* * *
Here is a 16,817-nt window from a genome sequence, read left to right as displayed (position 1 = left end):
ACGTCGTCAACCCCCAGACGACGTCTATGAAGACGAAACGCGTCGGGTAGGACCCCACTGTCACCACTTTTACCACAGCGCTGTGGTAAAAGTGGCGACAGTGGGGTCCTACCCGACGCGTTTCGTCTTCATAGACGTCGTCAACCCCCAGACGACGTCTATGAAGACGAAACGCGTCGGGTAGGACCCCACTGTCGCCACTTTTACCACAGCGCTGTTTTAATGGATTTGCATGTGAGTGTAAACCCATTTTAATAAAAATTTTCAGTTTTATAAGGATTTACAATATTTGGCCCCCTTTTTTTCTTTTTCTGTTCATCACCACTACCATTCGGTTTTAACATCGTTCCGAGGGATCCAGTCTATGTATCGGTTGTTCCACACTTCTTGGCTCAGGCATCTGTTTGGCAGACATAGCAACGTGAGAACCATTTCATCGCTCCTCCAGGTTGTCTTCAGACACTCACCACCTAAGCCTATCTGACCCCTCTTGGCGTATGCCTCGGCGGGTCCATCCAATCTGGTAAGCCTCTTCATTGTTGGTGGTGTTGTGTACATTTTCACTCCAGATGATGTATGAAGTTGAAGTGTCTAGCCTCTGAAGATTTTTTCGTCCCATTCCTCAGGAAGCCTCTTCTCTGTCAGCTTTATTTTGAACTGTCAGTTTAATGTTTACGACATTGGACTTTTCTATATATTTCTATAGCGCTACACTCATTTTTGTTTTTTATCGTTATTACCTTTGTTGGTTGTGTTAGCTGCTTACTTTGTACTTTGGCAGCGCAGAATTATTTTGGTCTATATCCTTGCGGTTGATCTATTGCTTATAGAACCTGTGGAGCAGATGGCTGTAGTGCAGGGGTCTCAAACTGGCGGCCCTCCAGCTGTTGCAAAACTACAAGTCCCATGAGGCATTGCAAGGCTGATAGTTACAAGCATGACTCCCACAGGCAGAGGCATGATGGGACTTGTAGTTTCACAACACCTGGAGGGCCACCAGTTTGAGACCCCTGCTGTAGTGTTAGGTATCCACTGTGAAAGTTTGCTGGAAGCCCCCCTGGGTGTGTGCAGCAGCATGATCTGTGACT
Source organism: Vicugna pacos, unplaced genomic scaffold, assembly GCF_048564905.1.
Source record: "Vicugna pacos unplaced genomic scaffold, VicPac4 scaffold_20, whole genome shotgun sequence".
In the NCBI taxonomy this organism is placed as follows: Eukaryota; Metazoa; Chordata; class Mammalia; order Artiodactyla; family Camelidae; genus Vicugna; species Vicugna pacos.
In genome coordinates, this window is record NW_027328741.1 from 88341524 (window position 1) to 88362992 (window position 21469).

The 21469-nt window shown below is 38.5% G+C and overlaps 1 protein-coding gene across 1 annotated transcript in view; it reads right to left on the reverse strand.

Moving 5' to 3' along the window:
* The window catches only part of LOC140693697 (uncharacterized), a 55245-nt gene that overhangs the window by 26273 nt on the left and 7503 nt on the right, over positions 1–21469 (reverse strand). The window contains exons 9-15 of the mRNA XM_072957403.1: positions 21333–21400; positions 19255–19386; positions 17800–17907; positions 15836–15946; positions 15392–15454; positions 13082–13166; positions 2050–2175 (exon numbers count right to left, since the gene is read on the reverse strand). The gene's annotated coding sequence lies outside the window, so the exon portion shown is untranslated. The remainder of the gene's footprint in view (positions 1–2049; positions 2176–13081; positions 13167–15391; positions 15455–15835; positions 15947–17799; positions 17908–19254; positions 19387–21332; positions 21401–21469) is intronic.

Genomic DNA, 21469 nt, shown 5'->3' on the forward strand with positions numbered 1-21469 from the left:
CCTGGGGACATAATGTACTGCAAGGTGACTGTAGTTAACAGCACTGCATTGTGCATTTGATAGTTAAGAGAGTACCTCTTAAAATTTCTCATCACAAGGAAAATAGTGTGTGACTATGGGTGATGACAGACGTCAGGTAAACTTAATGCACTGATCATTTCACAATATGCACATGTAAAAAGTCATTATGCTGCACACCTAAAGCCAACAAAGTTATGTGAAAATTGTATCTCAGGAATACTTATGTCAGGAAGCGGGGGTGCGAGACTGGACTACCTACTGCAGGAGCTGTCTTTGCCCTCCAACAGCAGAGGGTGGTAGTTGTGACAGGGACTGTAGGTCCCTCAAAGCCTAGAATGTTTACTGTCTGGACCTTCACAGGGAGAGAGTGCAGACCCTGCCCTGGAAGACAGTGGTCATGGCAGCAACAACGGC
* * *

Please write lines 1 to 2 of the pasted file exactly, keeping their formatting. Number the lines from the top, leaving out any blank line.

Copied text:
Here is a 16,817-nt window from a genome sequence, read left to right as displayed (position 1 = left end):
ACGTCGTCAACCCCCAGACGACGTCTATGAAGACGAAACGCGTCGGGTAGGACCCCACTGTCACCACTTTTACCACAGCGCTGTGGTAAAAGTGGCGACAGTGGGGTCCTACCCGACGCGTTTCGTCTTCATAGACGTCGTCAACCCCCAGACGACGTCTATGAAGACGAAACGCGTCGGGTAGGACCCCACTGTCGCCACTTTTACCACAGCGCTGTTTTAATGGATTTGCATGTGAGTGTAAACCCATTTTAATAAAAATTTTCAGTTTTATAAGGATTTACAATATTTGGCCCCCTTTTTTTCTTTTTCTGTTCATCACCACTACCATTCGGTTTTAACATCGTTCCGAGGGATCCAGTCTATGTATCGGTTGTTCCACACTTCTTGGCTCAGGCATCTGTTTGGCAGACATAGCAACGTGAGAACCATTTCATCGCTCCTCCAGGTTGTCTTCAGACACTCACCACCTAAGCCTATCTGACCCCTCTTGGCGTATGCCTCGGCGGGTCCATCCAATCTGGTAAGCCTCTTCATTGTTGGTGGTGTTGTGTACATTTTCACTCCAGATGATGTATGAAGTTGAAGTGTCTAGCCTCTGAAGATTTTTTCGTCCCATTCCTCAGGAAGCCTCTTCTCTGTCAGCTTTATTTTGAACTGTCAGTTTAATGTTTACGACATTGGACTTTTCTATATATTTCTATAGCGCTACACTCATTTTTGTTTTTTATCGTTATTACCTTTGTTGGTTGTGTTAGCTGCTTACTTTGTACTTTGGCAGCGCAGAATTATTTTGGTCTATATCCTTGCGGTTGATCTATTGCTTATAGAACCTGTGGAGCAGATGGCTGTAGTGCAGGGGTCTCAAACTGGCGGCCCTCCAGCTGTTGCAAAACTACAAGTCCCATGAGGCATTGCAAGGCTGATAGTTACAAGCATGACTCCCACAGGCAGAGGCATGATGGGACTTGTAGTTTCACAACACCTGGAGGGCCACCAGTTTGAGACCCCTGCTGTAGTGTTAGGTATCCACTGTGAAAGTTTGCTGGAAGCCCCCCTGGGTGTGTGCAGCAGCATGATCTGTGACT